You only need a few hours for this outing, and nothing more than comfortable shoes and a windbreaker. Enjoy and please report back if you go.

Links:
Get Outta Town, The Coast
Halifax WanderersHalifax
Hiker Tumblr

Sunday
Jul212013

In an oTENTik in the woods...

When I learned Kejimkujik National Park has oTENTiks I knew I had to check them out. oTENTiks are spacious A-framed cabins with a bunk beds so you can camp in comfort. As someone who loves sleeping in the woods but also appreciates a leak-proof dwelling and hardwood floor, all my needs were met.

We loaded up the Volvo with our sleeping bags, bikes, clothes, kayaks and food, glad to have the extra trunk space that would normally hold our tent and air mattresses for a small beer cooler. Unpacking and setting up was remarkably fast, and the kids were off exploring the fantastic bike trails around Jeremy's Bay less than three hours after we left Halifax.

Our site (#328) was perched right on Lake Kejimkujik, the namesake lake in this glorious park.

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Thursday
Sep292011

Day Three: St Ann's and Scenic Bras d'Or Lakes

NOTE: The Extreme Group and Destination Cape Breton have contracted me to tour Cape Breton Island and blog about my journey for four days. I have editorial control of the content and promise to write honestly and openly about the things I see and do. I hope you will accompany me on this adventure by reading my posts and commenting as you see fit.

Artisans' loop

Traveling and writing are two of my favourite activities. Paired together into a paid work assignment—even better! This might be the best "job" I've ever had.

On day three, I sadly bid adieu to the delightful staff at Keltic Lodge and drove south to the St. Ann's Bay section of the Cabot Trail known for its many artisans.

My first stop was at Wildfire Pottery. I chatted with owner and potter Sarah Hake, who apologized for low inventory levels—she's had a good season. Her clay puffins were my favourite item. Sarah's inspired by the live puffins that nest on the small rocky islands that dot this coastline. Sarah also displays her art on locally sourced driftwood and stones. At the back she has a sizable used bookstore.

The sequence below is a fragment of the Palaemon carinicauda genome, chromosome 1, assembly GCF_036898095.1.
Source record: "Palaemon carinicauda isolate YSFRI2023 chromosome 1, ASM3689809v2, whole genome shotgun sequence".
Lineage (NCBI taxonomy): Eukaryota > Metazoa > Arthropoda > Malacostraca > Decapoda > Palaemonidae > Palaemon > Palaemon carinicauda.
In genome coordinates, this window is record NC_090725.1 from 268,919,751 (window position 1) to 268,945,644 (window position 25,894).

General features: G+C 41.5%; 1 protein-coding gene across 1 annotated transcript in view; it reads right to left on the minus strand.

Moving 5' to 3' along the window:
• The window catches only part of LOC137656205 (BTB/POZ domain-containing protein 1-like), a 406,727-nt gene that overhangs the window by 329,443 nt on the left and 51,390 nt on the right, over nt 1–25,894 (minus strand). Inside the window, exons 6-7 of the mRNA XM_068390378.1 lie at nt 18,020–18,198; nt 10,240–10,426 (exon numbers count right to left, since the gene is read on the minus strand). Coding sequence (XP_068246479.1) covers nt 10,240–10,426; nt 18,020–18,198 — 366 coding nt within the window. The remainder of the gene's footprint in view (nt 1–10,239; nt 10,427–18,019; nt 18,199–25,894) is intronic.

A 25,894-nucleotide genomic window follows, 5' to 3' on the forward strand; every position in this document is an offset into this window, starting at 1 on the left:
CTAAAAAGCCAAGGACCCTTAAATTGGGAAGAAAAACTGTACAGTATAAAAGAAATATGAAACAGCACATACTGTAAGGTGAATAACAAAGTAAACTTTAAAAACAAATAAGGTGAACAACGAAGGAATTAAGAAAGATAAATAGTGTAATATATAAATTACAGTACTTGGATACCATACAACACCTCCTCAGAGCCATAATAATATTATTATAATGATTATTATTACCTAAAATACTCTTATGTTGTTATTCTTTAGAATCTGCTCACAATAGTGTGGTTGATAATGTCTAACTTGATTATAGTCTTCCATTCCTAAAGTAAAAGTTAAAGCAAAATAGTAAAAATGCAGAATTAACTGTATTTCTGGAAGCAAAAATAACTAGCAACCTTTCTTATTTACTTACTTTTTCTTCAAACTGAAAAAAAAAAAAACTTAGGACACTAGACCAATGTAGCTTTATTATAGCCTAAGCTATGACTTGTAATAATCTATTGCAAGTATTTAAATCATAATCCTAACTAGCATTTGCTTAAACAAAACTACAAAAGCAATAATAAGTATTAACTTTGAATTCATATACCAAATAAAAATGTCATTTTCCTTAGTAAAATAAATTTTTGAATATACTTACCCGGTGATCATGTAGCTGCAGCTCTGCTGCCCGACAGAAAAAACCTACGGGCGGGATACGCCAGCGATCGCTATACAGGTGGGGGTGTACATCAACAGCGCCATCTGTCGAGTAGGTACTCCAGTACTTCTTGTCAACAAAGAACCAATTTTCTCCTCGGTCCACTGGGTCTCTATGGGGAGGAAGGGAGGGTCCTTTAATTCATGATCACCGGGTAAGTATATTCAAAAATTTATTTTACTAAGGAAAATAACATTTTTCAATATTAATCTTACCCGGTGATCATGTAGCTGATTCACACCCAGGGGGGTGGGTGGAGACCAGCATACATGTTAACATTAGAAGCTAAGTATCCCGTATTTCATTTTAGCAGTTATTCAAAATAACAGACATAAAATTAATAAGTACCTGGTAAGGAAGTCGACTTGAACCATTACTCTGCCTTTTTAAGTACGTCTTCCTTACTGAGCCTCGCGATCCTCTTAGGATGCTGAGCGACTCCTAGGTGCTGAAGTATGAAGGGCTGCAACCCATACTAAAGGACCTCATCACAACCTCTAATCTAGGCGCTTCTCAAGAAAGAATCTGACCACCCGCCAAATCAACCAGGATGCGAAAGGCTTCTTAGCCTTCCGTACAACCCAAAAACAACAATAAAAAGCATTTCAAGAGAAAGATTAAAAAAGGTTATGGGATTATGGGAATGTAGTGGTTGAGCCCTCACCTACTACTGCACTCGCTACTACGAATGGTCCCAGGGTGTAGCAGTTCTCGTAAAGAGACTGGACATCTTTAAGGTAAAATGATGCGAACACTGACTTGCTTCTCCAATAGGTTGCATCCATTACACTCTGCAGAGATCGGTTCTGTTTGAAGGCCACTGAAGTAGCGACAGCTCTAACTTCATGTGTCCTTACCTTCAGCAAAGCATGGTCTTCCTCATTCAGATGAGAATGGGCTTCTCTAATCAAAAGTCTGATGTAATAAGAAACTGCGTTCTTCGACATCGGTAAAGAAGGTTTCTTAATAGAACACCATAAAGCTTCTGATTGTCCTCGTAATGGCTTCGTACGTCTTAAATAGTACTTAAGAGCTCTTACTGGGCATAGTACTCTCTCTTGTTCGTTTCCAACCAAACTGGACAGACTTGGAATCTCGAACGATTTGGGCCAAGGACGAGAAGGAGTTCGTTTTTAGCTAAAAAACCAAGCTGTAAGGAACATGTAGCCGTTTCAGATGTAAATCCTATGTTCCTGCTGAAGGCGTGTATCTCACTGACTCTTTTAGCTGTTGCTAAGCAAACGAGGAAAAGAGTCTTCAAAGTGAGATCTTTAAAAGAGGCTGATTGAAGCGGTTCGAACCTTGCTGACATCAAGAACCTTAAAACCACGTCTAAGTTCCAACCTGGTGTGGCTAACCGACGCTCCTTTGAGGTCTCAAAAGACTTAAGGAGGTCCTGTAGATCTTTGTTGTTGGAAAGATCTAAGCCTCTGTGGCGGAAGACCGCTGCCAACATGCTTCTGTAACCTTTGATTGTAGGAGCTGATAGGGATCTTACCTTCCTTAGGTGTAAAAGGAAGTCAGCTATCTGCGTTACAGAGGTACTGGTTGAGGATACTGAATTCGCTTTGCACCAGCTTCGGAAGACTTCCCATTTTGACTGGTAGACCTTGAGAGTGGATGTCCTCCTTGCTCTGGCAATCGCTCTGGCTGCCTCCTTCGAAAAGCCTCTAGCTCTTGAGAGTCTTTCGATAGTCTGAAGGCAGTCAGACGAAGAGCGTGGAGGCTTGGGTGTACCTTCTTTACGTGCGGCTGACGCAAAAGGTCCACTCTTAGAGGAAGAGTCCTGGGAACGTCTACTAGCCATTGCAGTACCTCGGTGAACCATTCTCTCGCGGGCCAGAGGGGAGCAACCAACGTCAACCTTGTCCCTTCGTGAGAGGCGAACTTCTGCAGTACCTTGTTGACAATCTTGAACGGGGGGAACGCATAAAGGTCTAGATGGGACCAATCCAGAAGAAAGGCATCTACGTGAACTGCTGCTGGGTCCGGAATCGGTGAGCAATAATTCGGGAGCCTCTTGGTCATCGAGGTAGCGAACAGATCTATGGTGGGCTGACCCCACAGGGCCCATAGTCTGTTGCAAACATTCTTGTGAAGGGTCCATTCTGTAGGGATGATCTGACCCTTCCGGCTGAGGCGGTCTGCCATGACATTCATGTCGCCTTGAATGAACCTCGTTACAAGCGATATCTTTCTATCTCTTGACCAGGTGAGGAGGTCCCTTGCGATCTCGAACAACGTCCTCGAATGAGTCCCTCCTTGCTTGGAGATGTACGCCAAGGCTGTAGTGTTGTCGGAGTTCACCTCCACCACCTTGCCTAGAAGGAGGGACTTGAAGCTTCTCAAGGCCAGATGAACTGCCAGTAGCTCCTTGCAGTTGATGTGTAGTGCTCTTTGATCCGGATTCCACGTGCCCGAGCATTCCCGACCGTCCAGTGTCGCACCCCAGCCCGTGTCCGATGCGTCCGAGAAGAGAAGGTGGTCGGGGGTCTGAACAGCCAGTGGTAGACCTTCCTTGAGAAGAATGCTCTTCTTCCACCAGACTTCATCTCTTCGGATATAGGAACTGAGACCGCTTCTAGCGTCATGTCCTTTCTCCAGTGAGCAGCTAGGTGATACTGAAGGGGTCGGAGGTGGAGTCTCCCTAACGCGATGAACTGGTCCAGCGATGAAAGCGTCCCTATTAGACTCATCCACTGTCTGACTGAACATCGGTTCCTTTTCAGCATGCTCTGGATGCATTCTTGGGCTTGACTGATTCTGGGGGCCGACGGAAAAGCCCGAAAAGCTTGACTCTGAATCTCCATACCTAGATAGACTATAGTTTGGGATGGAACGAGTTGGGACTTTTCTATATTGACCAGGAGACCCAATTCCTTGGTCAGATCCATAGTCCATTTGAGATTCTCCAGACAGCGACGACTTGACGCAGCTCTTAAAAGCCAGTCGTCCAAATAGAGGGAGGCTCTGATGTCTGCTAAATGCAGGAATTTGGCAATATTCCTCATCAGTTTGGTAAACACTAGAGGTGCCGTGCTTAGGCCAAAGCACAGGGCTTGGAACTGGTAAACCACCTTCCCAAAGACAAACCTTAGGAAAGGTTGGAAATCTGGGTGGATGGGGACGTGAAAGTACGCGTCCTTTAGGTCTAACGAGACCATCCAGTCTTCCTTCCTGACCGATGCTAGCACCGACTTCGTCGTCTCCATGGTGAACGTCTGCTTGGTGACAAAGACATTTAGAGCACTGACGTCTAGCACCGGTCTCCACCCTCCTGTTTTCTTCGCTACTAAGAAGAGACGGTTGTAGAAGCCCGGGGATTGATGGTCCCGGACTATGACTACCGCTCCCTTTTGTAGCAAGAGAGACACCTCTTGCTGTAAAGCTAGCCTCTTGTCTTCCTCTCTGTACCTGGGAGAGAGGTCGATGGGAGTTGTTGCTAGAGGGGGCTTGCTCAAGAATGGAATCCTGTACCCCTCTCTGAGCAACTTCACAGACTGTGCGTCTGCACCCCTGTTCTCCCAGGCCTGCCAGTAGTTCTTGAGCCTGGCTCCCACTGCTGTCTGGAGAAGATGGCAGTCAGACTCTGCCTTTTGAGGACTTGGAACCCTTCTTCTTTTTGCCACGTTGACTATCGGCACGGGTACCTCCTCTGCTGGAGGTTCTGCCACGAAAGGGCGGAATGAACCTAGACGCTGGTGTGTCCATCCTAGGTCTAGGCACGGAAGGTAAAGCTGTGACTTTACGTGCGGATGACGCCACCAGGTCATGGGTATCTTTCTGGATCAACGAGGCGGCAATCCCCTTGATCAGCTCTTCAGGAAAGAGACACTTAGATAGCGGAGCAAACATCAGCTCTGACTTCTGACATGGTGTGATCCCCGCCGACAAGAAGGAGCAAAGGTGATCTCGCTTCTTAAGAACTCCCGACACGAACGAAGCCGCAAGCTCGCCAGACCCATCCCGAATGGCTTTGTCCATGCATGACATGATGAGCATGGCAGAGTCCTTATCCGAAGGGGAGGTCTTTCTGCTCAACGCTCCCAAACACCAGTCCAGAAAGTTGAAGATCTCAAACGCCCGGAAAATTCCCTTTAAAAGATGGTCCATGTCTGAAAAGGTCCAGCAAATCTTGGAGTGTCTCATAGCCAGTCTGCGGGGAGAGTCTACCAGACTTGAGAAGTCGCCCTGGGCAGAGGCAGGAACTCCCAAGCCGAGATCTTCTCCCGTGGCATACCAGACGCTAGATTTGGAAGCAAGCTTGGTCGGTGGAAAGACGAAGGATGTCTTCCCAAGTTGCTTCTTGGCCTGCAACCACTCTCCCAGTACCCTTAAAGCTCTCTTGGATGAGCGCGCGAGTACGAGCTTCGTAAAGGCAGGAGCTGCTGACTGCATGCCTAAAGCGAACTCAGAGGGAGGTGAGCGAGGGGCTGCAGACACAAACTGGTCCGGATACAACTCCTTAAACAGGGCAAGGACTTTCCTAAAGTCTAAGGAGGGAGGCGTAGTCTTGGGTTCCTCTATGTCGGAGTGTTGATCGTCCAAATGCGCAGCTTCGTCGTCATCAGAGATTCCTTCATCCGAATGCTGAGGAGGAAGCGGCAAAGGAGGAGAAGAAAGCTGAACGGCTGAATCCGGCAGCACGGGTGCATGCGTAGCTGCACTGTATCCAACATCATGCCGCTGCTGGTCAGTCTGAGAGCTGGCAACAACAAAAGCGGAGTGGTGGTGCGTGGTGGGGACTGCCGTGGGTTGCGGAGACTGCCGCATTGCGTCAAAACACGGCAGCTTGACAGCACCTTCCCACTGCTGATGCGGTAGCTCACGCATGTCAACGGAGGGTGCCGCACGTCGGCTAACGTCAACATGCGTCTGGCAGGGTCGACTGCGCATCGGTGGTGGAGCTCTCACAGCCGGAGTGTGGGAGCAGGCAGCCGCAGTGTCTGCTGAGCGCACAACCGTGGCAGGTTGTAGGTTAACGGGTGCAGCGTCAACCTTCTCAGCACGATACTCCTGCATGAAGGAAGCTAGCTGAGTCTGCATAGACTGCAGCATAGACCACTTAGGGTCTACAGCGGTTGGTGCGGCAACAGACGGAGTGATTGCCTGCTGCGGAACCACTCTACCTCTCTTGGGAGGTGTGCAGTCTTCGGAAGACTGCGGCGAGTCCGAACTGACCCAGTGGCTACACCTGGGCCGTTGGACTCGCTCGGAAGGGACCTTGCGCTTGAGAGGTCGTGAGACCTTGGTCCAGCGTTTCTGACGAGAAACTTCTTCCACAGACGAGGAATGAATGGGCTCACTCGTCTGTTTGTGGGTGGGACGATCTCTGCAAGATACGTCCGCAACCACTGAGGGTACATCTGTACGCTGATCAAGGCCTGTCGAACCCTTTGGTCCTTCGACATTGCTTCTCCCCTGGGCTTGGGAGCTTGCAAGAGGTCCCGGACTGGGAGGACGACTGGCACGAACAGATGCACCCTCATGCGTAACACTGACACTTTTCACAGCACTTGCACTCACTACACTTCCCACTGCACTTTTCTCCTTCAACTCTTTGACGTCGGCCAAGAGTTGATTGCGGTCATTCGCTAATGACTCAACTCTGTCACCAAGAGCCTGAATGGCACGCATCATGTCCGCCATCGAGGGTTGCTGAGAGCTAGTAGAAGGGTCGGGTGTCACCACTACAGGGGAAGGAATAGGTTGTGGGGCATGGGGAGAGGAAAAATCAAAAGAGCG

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Thursday
Sep292011

Day Two: The Cabot Trail

NOTE: The Extreme Group and Destination Cape Breton have contracted me to tour Cape Breton Island and blog about my journey for four days. I have editorial control of the content and promise to write honestly and openly about the things I see and do. I hope you will accompany me on this adventure by reading my posts and commenting as you see fit.

Hiking in the Highlands

Walk loudly and carry a big stick. Sound advice when you're hiking in the Cape Breton Highlands National Park. For extra safety I also carried a bell—it is coyote and bear country, after all.

I drove from Chéticamp into the west park entrance and started my clockwise journey. I immediately faced a steep incline and seconds later was lured to a roadside lookout point that offered a sweeping view of green mountains, rocky beaches and the Cabot Trail. A minute further, there was another lookout and another stunning vista. Than another. And another. Like a fly to light, I couldn't resist the temptation to stop at each one. Every view took my breath away. (So did the highway's hairpin turns that required slowing down to 30 km/hour!)